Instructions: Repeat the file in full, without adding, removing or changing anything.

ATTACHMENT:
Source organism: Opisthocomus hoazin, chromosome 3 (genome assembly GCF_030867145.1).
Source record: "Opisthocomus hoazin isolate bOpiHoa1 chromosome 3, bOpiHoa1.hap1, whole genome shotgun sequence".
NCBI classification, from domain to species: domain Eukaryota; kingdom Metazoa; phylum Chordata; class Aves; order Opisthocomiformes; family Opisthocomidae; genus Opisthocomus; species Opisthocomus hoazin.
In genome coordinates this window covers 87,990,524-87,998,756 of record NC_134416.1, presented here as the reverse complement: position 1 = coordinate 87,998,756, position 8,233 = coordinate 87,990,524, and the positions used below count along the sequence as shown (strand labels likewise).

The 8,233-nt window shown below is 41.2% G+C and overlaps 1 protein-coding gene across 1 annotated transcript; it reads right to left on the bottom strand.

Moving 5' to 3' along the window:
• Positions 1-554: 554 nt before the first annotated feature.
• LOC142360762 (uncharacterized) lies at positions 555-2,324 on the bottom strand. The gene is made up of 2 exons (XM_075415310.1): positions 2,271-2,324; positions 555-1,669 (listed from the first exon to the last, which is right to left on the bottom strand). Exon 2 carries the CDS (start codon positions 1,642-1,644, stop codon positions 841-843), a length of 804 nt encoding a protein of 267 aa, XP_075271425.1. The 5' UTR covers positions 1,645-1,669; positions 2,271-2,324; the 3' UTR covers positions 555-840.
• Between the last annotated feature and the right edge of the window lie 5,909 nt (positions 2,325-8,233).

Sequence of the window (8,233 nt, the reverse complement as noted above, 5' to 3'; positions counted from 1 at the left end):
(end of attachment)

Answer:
Source organism: Opisthocomus hoazin, chromosome 3 (genome assembly GCF_030867145.1).
Source record: "Opisthocomus hoazin isolate bOpiHoa1 chromosome 3, bOpiHoa1.hap1, whole genome shotgun sequence".
NCBI classification, from domain to species: domain Eukaryota; kingdom Metazoa; phylum Chordata; class Aves; order Opisthocomiformes; family Opisthocomidae; genus Opisthocomus; species Opisthocomus hoazin.
In genome coordinates this window covers 87,990,524-87,998,756 of record NC_134416.1, presented here as the reverse complement: position 1 = coordinate 87,998,756, position 8,233 = coordinate 87,990,524, and the positions used below count along the sequence as shown (strand labels likewise).

The 8,233-nt window shown below is 41.2% G+C and overlaps 1 protein-coding gene across 1 annotated transcript; it reads right to left on the bottom strand.

Moving 5' to 3' along the window:
• Positions 1-554: 554 nt before the first annotated feature.
• LOC142360762 (uncharacterized) lies at positions 555-2,324 on the bottom strand. The gene is made up of 2 exons (XM_075415310.1): positions 2,271-2,324; positions 555-1,669 (listed from the first exon to the last, which is right to left on the bottom strand). Exon 2 carries the CDS (start codon positions 1,642-1,644, stop codon positions 841-843), a length of 804 nt encoding a protein of 267 aa, XP_075271425.1. The 5' UTR covers positions 1,645-1,669; positions 2,271-2,324; the 3' UTR covers positions 555-840.
• Between the last annotated feature and the right edge of the window lie 5,909 nt (positions 2,325-8,233).

Sequence of the window (8,233 nt, the reverse complement as noted above, 5' to 3'; positions counted from 1 at the left end):